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February 4th, 2009 at 03:25 pm
A comment to my recent post reviewing the ESPlanner software guided me to a finance professor named Sherman Hanna, who created a consumption smoothing spreadsheet, called LCS. The commenter was curious how this (free) LCS spreadsheet compared to the fairly expensive ESPlanner software ($149 for the basic, $199 for the premium with Monte Carlo simulation).http://hec.osu.edu/people/shanna/lcsprogram.htm
I did a basic test using my family as a test case. My family consists of myself (33), my wife (32), and my daughter (2), with another child expected in the next year. I started with $70K in retirement savings and approximately $120K/$100K in pre/after tax earnings. I assumed we paid for both childrens' college in full, at a price of $20K per year per child (today's dollars). I tried to put the same inputs into both software, although it's not always possible (ESPlanner wants pretax income, and LCS after-tax; ESPlanner calculates Social Security for you based on your earnings, and LCS wants you to input expected SSI, for example). I assumed early retirement at age 60, and taking SSI at age 70, with 75% of the projected benefit. The results? A huge variation between the programs. Here are my observations.
Inputs into LCS were much simpler. The program only needed a few basic numbers to give you a initial estimate. I'd venture that the estimate is only as good as the numbers you put in though. Digging deeper you find that most of LCS assumptions can be changed manually, which allows as much or as little detail as one would want. ESPlanner requires a thorough breakdown of most aspects of your finances. ESPlanner, while somewhat rough around the edges, is several orders of magnitude more streamlined in its interface. With LCS, you pretty much need to know Excel inside and out.
Outputs from LCS are pretty rough as well. Printing a pre-defined print-area will give you some basic summary info in both table and graph form. ESPlanner's output is better, starting with a formatted PDF summary document, along with supporting spreadsheets (ESPlanner uses Excel as the engine to do its calculations).
However, the biggest difference between the two is the handling and definition of "consumption". ESPlanner defines household consumption as gross after tax spending minus housing expenditures (mortgage, tax, maintenance, insurance). Housing expenses are entered in detail fashion (including loan info and schedule). Then ESPlanner calculates a household factor which is based on the number of adults and children. It assumes some economies of shared living. So 2 adults can live together as cheaply as 1.6 singles (by default). Children are handled in a similar fashion. It divides the household consumption by the household factor to give the "consumption per adult". Then it attempts to smooth the consumption per adult over the family's lifetime. The whole approach seems reasonable to me, and the economies of shared living data is based on studies that have been done.
On the other hand, the LCS approach is somewhat different. The LCS formula uses a complicated ratio of household size, likelihood of death, and "thriftiness factor" to approximate the change in spending from one year to the next. All expenses are lumped together, including housing, and no allowance is made for paying off loans. This causes spending to change relatively slowly from year to year, even if the household changes size drastically. This approach does not seem as intuitive or reasonable to me as the ESPlanner method.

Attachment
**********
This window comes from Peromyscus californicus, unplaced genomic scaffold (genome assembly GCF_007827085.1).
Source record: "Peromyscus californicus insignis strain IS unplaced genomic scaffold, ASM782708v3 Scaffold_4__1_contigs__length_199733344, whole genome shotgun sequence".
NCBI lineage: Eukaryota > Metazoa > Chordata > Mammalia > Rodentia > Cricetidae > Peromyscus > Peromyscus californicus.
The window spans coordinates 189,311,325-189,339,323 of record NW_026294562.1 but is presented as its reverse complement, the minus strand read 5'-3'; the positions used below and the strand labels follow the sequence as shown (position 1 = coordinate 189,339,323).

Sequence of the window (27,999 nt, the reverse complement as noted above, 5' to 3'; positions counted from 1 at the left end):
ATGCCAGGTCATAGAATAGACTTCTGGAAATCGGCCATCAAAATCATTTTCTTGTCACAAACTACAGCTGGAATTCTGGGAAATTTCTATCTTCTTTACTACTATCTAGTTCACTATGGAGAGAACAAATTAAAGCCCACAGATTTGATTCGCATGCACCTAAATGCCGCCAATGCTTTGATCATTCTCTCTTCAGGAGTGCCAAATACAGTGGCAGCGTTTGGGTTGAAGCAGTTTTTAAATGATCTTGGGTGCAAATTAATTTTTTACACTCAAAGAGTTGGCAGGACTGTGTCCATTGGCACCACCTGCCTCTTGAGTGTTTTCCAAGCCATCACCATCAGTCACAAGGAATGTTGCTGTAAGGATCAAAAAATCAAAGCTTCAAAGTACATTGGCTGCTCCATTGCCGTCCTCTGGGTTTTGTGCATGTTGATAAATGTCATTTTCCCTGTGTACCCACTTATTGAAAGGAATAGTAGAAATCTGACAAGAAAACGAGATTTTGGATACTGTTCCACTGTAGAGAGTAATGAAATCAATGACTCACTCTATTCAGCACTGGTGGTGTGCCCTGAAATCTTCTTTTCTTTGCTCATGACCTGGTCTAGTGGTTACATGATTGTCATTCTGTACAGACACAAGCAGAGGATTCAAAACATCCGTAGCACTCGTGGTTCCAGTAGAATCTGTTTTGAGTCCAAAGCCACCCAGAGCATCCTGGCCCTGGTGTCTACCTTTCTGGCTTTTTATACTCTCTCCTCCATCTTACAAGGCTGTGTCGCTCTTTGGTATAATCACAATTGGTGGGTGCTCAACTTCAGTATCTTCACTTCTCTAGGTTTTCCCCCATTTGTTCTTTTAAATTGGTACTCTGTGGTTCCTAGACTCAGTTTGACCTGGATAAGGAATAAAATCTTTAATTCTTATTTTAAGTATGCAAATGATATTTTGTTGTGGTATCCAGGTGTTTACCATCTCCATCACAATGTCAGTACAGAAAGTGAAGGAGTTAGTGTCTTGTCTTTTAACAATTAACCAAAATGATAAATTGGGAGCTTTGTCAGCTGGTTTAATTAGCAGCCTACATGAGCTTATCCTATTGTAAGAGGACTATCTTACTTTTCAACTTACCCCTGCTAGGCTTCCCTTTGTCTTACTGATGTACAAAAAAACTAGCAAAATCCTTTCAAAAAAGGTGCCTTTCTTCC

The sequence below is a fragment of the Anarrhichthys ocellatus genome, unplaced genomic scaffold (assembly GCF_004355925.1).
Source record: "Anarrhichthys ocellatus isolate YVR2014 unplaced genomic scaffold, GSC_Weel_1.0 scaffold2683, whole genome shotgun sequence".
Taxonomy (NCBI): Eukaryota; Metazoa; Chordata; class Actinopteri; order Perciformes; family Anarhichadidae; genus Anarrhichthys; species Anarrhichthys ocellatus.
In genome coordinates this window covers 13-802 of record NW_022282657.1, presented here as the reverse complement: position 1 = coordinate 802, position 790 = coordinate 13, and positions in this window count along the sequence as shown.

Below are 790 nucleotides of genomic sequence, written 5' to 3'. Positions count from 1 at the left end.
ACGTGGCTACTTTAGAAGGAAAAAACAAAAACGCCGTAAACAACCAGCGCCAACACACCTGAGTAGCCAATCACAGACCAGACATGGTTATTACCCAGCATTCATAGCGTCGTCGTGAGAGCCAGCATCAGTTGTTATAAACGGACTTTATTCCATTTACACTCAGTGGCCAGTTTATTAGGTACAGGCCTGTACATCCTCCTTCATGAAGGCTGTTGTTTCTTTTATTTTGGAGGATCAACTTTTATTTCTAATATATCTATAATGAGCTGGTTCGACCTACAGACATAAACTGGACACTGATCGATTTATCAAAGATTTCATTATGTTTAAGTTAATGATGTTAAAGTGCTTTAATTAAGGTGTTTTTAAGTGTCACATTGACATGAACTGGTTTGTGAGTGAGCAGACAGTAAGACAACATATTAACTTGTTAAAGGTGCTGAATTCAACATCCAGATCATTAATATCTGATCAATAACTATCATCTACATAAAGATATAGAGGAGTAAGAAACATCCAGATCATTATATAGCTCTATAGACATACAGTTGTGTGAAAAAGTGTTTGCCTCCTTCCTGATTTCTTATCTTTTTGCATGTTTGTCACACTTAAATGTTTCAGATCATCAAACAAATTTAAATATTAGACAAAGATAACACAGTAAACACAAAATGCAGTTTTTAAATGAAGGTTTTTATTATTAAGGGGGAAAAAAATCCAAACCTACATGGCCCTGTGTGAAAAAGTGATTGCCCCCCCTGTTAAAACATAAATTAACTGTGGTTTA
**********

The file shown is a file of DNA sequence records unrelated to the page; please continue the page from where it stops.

The two programs produce drastically different spending plans in our case. Here is a chart detailing the 2 different savings plans.
Here is a chart detailing the 2 different spending plans.
ESPlanner recommends saving only $9000 this year (including all retirement contributions), with savings generally growing up to about $20K just before college, whereupon savings basically stops, resuming gradually as each child graduates, and peaking at $55K just before retirement. This produces a living standard per adult of $35880 in today's dollars up to age 100. Remember that ESPlanner does not include housing costs in consumption. Including housing, total household spending is in the range of $90-95K pre-college, and around $65K afterward (the "Empty Nest" phase).
LCS recommends saving $20K this year, increasing to $32K in 2 years, and then gradually decreasing to around $20K by the time the kids reach college. Household spending (including housing) starts at $80K and basically rises continuously throughout life, reaching a peak of $105K at age 75, and then gradually declining to $66K at age 100.
Since these plans are very very different, they obviously cannot be both be right. For me, it comes down to whether you think spending follows the ESPlanner model (non-housing spending is strongly correlated with household size) or the LCS model (overall spending grows throughout life and changes very slowly with household changes). Also, ESPlanner's treatment of housing expenses as separate from consumption seem more logical to me. Your housing expenses would not change much if a child moved out, but your food and entertainment costs would likely see big drops. LCS seems to make only a small allowance for this. Also, the fact that ESPlanner allows for loans to be paid off is a big plus for me. In LCS, it is probably possible to enter housing costs manually as line item expenses which could be drastically reduced when a loan is paid off, but I have not tried this as of yet.
The big price tag for ESPlanner will likely discourage many but I believe the accuracy of its planning tools makes more sense for detail-oriented planners. On the other hand, LCS freeware nature, combined with a more conservative spending model, will probably suit many just fine.
LCS can be downloaded from
, and an explanation is available at http://hec.osu.edu/people/shanna/lcs/overview.htm
ESPlanner is available for purchase at http://www.esplanner.com
January 30th, 2009 at 02:35 pm
I recently purchased ESPlanner from www.esplanner.com. The software is a financial planning package developed by Laurence Kotlikoff, Professor of Economics at Boston University, and Dr. Jagadeesh Gokhale, Senior Fellow at the Cato Institute. Having played around with it for about a week, I figured I would post my initial thoughts.